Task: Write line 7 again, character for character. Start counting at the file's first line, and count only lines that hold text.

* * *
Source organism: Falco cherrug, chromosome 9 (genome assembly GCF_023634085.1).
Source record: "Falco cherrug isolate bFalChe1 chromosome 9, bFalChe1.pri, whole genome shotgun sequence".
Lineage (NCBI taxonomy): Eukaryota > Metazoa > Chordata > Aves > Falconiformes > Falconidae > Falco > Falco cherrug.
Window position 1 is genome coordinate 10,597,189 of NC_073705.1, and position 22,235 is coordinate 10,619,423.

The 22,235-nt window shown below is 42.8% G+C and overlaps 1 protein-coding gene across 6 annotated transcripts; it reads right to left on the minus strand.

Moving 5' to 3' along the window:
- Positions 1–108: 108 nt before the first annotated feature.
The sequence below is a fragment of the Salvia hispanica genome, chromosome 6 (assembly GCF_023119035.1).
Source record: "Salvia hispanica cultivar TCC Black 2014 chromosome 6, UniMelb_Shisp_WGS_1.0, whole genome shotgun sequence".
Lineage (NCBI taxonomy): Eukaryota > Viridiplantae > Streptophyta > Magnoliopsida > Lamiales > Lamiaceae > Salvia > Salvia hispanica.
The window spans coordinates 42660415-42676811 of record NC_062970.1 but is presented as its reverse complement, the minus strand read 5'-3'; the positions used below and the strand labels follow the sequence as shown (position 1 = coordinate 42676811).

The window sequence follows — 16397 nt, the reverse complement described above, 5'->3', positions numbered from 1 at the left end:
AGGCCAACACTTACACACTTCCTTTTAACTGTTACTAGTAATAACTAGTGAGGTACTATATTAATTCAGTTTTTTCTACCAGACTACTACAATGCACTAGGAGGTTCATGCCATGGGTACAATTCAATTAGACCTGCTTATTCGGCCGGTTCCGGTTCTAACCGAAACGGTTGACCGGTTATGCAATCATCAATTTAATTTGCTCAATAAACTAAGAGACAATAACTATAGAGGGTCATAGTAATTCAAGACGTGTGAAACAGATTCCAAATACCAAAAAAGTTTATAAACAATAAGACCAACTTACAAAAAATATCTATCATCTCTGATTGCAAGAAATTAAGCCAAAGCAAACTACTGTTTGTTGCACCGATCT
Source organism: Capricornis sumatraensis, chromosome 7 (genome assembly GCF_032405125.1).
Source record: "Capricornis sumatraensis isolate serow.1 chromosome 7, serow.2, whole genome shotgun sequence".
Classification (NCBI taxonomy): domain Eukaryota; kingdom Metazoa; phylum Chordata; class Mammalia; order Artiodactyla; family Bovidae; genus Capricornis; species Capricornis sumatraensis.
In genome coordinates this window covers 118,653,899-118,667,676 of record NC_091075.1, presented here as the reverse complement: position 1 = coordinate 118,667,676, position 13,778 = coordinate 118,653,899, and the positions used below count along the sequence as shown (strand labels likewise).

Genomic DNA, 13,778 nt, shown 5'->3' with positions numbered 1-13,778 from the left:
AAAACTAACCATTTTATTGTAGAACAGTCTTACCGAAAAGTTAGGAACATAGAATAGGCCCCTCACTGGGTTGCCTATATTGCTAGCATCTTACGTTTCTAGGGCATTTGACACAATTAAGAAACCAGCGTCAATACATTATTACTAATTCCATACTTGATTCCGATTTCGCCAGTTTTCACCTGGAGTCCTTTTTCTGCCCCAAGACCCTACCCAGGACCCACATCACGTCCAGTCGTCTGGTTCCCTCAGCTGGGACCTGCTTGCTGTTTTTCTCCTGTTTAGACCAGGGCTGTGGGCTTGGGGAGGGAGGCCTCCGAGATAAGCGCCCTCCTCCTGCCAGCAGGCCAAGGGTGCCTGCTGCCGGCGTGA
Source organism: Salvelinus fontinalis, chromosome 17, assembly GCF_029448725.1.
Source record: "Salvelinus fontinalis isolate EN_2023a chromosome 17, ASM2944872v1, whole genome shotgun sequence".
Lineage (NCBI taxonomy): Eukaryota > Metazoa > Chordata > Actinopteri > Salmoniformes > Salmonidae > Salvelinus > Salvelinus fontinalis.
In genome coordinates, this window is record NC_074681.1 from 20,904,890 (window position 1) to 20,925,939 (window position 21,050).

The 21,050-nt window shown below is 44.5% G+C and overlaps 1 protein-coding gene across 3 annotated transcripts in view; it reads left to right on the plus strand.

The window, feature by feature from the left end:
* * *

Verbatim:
- Positions 1–108: 108 nt before the first annotated feature.